Evenings can be a really hard time when you're trying to establish healthy eating habits. It's relatively easy to build healthy meals through the day, but what about at night when you're sitting in front of the TV? Indulge yourself in one or two of the wrong snacks, and you can take in a ridiculous number of extra calories. Roasted soybeans, or soy nuts, are one relatively healthy way to deal with a craving for something salty and crunchy. You can buy them already made up in a bag, but it's easy to make your own at home and avoid any additives or preservatives.
Oven-Roast Them Traditionally
The most traditional way of making roasted soybeans starts with the dry beans. Pick out any broken beans and give them a good rinse, then soak them overnight. The next day, drain your beans thoroughly and roll them around on a clean kitchen towel to remove any excess moisture. Spread the beans on a parchment-lined sheet pan and spray them lightly with cooking oil, and a sprinkle of salt if you want. You can roast them at any temperature between 300 and 350 degrees Fahrenheit, depending on how impatient you are and how much attention you can spare. At 300 degrees, they'll probably take an hour or so, but with little risk of scorching. At 350 degrees, they'll take only about half as long, but you'll need to watch them closely during the last few minutes. Either way, you'll need to stir them periodically for even cooking.
Dry-Roast Them in an Electric Skillet
If you don't want to heat up your whole kitchen with the oven, but do have an electric frying pan, you can use that instead, for small batches of soybeans. Spray the electric skillet lightly with pan spray, heat it to 350 degrees, and then add a cup or two of soaked and dried soybeans. Cook them in the nearly-dry pan for 40 to 50 minutes, stirring them frequently, until they're crunchy, golden and aromatic.
Roast Them in a Microwave
If you're really impatient and can't wait to have your snack, you can do small batches of up to a cup in your microwave. Start by spreading out your beans on a microwave-safe glass or ceramic pie plate, and microwave them on the high setting for six minutes. Give them a good stir, and then another three minutes. Stir them again, and then microwave them for a minute at a time – stirring them after each zap – until they're evenly golden-brown and crunchy. It should take a total of 12 to 15 minutes at most, depending on your microwave.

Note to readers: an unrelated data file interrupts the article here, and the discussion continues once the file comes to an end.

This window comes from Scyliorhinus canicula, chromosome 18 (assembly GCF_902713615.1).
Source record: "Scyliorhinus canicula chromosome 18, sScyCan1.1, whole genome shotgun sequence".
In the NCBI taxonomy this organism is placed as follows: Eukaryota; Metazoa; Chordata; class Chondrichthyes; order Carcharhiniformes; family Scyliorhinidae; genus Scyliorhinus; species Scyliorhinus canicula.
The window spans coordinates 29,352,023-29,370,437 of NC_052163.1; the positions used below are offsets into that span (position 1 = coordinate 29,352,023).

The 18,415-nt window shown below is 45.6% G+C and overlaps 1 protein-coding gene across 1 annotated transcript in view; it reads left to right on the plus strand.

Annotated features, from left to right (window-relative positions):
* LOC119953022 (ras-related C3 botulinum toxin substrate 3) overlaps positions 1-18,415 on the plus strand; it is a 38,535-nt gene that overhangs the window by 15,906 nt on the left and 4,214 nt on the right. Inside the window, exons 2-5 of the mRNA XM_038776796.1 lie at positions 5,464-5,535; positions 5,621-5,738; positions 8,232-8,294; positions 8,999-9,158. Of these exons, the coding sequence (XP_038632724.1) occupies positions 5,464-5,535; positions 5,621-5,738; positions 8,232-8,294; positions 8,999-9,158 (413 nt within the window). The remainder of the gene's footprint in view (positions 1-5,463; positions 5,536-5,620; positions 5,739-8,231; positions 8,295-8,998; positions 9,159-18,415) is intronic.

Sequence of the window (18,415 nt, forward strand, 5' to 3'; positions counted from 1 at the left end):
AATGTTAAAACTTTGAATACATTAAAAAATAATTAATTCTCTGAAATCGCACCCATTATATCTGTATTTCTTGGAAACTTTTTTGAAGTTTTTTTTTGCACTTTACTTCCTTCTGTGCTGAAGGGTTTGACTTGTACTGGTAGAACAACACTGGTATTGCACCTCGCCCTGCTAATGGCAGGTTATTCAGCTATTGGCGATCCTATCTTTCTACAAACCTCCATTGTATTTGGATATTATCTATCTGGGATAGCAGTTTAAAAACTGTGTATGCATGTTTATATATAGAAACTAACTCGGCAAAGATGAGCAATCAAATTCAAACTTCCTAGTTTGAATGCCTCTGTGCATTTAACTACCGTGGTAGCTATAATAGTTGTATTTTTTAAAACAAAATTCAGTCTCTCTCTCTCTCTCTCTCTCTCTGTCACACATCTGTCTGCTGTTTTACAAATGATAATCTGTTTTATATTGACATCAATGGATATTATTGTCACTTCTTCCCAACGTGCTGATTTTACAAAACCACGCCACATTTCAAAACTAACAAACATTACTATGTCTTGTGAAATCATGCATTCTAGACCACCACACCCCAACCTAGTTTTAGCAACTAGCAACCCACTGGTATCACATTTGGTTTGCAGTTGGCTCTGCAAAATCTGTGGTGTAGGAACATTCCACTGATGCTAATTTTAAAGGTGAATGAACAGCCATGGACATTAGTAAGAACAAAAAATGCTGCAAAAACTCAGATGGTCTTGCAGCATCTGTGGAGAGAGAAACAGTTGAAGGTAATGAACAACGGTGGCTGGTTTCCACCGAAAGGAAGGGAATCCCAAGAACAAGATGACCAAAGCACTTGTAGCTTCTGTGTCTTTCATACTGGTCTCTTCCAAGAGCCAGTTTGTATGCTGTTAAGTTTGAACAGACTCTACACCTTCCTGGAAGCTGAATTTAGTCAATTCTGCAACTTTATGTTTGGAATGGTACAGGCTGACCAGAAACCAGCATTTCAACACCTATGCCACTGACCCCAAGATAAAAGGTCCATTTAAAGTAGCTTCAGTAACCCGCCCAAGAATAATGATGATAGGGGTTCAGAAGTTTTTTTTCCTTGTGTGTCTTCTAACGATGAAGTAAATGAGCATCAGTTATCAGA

Roast Edamame Instead
If you live in an area where it's hard to find dry soybeans and don't want to order a whole bag online just to try a new snack, you can roast edamame instead. They're immature soybeans meant to be eaten fresh, as a vegetable, and you can find them shelled in the frozen section of your supermarket if you can't get the whole fresh pods. Shell them if necessary, then spread them loosely on a parchment-lined sheet pan and sprinkle them with a bit of salt. Roast the beans until they're crunchy and golden, stirring regularly. They can take up to 90 minutes to fully roast, depending on their original moisture content, so be patient.
Change 'Em Up
Basic roasted soybeans need only a pinch of salt to be a tasty snack, but that doesn't mean you can't change things up occasionally and have some fun with them. You can toss the hot, freshly roasted beans with any combination of spices and seasonings that appeals to you, from traditional spice blends like garam masala to your favorite barbecue rub.
Fred Decker is a trained chef, former restaurateur and prolific freelance writer, with a special interest in all things related to food and nutrition. His work has appeared online on major sites including Livestrong.com, WorkingMother.com and the websites of the Houston Chronicle and San Francisco Chronicle; and offline in Canada's Foodservice & Hospitality magazine and his local daily newspaper. He was educated at Memorial University of Newfoundland and the Northern Alberta Institute of Technology.